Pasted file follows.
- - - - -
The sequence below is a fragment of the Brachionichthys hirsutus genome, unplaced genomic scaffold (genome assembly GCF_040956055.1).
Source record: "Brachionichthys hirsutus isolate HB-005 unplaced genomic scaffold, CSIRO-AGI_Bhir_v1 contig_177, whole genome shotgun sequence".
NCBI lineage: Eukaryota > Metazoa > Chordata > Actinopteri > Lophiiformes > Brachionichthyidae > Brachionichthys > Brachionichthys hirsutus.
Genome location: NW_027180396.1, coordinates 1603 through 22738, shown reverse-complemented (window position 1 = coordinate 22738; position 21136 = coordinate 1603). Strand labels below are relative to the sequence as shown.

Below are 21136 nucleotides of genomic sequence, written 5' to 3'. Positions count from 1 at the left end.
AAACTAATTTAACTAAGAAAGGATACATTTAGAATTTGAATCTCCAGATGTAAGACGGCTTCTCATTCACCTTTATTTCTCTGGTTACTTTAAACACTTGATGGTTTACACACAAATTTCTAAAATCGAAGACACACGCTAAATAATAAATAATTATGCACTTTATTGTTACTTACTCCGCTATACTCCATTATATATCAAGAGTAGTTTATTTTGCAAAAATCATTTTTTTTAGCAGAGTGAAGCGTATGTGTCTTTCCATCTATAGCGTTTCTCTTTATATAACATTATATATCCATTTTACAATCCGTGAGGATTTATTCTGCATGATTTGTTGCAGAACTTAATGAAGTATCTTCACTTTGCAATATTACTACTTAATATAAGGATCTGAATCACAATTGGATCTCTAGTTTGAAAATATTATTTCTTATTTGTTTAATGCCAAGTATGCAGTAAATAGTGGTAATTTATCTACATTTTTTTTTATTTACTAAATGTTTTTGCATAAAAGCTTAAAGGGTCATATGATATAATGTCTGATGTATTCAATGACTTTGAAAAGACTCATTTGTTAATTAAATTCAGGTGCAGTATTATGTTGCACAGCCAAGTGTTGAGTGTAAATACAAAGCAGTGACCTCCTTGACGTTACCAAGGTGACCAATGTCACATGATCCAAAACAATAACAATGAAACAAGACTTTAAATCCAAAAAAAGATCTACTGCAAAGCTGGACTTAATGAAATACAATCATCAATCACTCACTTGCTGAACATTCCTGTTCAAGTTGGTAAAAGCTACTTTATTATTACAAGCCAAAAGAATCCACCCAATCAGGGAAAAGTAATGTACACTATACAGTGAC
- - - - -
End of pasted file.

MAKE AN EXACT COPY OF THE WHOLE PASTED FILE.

The sequence below is a fragment of the Brachionichthys hirsutus genome, unplaced genomic scaffold (genome assembly GCF_040956055.1).
Source record: "Brachionichthys hirsutus isolate HB-005 unplaced genomic scaffold, CSIRO-AGI_Bhir_v1 contig_177, whole genome shotgun sequence".
NCBI lineage: Eukaryota > Metazoa > Chordata > Actinopteri > Lophiiformes > Brachionichthyidae > Brachionichthys > Brachionichthys hirsutus.
Genome location: NW_027180396.1, coordinates 1603 through 22738, shown reverse-complemented (window position 1 = coordinate 22738; position 21136 = coordinate 1603). Strand labels below are relative to the sequence as shown.

Below are 21136 nucleotides of genomic sequence, written 5' to 3'. Positions count from 1 at the left end.
AAACTAATTTAACTAAGAAAGGATACATTTAGAATTTGAATCTCCAGATGTAAGACGGCTTCTCATTCACCTTTATTTCTCTGGTTACTTTAAACACTTGATGGTTTACACACAAATTTCTAAAATCGAAGACACACGCTAAATAATAAATAATTATGCACTTTATTGTTACTTACTCCGCTATACTCCATTATATATCAAGAGTAGTTTATTTTGCAAAAATCATTTTTTTTAGCAGAGTGAAGCGTATGTGTCTTTCCATCTATAGCGTTTCTCTTTATATAACATTATATATCCATTTTACAATCCGTGAGGATTTATTCTGCATGATTTGTTGCAGAACTTAATGAAGTATCTTCACTTTGCAATATTACTACTTAATATAAGGATCTGAATCACAATTGGATCTCTAGTTTGAAAATATTATTTCTTATTTGTTTAATGCCAAGTATGCAGTAAATAGTGGTAATTTATCTACATTTTTTTTTATTTACTAAATGTTTTTGCATAAAAGCTTAAAGGGTCATATGATATAATGTCTGATGTATTCAATGACTTTGAAAAGACTCATTTGTTAATTAAATTCAGGTGCAGTATTATGTTGCACAGCCAAGTGTTGAGTGTAAATACAAAGCAGTGACCTCCTTGACGTTACCAAGGTGACCAATGTCACATGATCCAAAACAATAACAATGAAACAAGACTTTAAATCCAAAAAAAGATCTACTGCAAAGCTGGACTTAATGAAATACAATCATCAATCACTCACTTGCTGAACATTCCTGTTCAAGTTGGTAAAAGCTACTTTATTATTACAAGCCAAAAGAATCCACCCAATCAGGGAAAAGTAATGTACACTATACAGTGAC